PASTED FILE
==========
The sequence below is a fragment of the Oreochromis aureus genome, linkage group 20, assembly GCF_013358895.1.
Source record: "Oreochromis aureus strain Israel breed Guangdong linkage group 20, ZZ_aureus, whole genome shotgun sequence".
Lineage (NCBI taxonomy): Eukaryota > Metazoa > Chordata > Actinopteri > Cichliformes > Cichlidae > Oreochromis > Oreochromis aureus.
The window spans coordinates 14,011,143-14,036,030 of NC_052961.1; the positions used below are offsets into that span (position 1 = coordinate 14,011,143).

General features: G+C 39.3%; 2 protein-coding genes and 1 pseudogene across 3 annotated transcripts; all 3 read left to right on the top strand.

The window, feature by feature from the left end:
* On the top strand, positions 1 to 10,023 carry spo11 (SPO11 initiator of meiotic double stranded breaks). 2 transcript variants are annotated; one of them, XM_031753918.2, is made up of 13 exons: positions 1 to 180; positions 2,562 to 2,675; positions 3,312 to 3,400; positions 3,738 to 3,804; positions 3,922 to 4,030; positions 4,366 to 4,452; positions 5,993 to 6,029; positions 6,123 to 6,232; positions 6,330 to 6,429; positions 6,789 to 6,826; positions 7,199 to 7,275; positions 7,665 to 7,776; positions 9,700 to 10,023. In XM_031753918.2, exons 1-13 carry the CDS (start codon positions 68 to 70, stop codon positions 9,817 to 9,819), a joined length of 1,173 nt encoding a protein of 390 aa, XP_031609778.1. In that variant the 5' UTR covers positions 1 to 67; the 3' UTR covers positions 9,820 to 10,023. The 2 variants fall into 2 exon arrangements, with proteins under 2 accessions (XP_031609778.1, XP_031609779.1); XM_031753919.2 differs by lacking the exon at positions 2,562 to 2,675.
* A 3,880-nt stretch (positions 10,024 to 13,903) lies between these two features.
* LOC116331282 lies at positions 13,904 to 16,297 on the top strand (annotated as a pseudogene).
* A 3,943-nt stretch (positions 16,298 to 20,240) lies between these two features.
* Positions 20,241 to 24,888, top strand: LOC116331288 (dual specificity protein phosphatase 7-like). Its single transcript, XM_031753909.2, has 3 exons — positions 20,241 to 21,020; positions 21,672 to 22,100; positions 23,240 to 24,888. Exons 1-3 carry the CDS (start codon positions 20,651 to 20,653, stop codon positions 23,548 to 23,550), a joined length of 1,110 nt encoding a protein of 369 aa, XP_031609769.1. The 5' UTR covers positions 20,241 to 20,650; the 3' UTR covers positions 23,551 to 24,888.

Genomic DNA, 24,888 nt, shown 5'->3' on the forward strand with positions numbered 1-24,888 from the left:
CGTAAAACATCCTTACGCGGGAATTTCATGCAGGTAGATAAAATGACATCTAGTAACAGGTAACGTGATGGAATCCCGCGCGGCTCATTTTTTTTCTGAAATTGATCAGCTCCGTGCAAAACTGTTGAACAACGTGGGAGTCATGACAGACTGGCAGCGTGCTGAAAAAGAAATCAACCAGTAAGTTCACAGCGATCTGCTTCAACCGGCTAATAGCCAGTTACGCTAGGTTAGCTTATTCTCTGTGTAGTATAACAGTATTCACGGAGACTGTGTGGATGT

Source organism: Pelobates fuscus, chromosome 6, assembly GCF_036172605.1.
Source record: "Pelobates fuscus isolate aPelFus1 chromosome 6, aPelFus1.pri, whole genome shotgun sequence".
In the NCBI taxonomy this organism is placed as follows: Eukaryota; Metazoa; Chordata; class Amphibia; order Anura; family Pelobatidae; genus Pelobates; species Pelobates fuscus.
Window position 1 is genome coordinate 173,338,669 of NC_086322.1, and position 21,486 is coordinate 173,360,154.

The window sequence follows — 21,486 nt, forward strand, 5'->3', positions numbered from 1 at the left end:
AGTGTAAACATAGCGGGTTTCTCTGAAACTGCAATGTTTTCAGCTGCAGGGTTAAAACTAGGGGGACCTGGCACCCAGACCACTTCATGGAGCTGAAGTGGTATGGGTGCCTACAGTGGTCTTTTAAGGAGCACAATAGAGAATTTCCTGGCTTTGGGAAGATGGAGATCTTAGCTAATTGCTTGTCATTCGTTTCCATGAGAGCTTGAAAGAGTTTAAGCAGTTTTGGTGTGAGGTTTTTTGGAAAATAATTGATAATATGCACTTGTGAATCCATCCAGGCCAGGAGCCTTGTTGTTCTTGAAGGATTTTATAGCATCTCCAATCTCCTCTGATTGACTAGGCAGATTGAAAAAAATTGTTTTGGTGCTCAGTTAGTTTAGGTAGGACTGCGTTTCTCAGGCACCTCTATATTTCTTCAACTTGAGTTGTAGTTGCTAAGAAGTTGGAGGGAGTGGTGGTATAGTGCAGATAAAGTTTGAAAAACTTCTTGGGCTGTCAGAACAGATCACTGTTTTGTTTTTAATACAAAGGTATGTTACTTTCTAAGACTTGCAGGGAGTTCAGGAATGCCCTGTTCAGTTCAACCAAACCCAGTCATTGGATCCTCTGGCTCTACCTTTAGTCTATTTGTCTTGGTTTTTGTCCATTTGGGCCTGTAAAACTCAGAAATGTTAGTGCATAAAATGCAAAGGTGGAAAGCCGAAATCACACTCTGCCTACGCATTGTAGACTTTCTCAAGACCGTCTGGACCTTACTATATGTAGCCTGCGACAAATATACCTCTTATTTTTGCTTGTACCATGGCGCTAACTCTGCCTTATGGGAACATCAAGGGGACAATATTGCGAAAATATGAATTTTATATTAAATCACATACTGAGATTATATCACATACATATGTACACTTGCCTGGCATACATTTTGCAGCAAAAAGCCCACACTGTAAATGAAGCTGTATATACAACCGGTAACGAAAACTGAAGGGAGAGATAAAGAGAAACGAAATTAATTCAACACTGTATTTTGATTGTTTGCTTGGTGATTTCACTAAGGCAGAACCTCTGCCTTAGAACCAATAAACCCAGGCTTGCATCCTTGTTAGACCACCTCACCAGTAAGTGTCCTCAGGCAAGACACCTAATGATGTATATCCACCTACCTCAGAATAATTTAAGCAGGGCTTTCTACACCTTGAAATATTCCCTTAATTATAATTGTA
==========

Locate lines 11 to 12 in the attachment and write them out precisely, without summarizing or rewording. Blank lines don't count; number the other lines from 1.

* Positions 20,241 to 24,888, top strand: LOC116331288 (dual specificity protein phosphatase 7-like). Its single transcript, XM_031753909.2, has 3 exons — positions 20,241 to 21,020; positions 21,672 to 22,100; positions 23,240 to 24,888. Exons 1-3 carry the CDS (start codon positions 20,651 to 20,653, stop codon positions 23,548 to 23,550), a joined length of 1,110 nt encoding a protein of 369 aa, XP_031609769.1. The 5' UTR covers positions 20,241 to 20,650; the 3' UTR covers positions 23,551 to 24,888.

Genomic DNA, 24,888 nt, shown 5'->3' on the forward strand with positions numbered 1-24,888 from the left: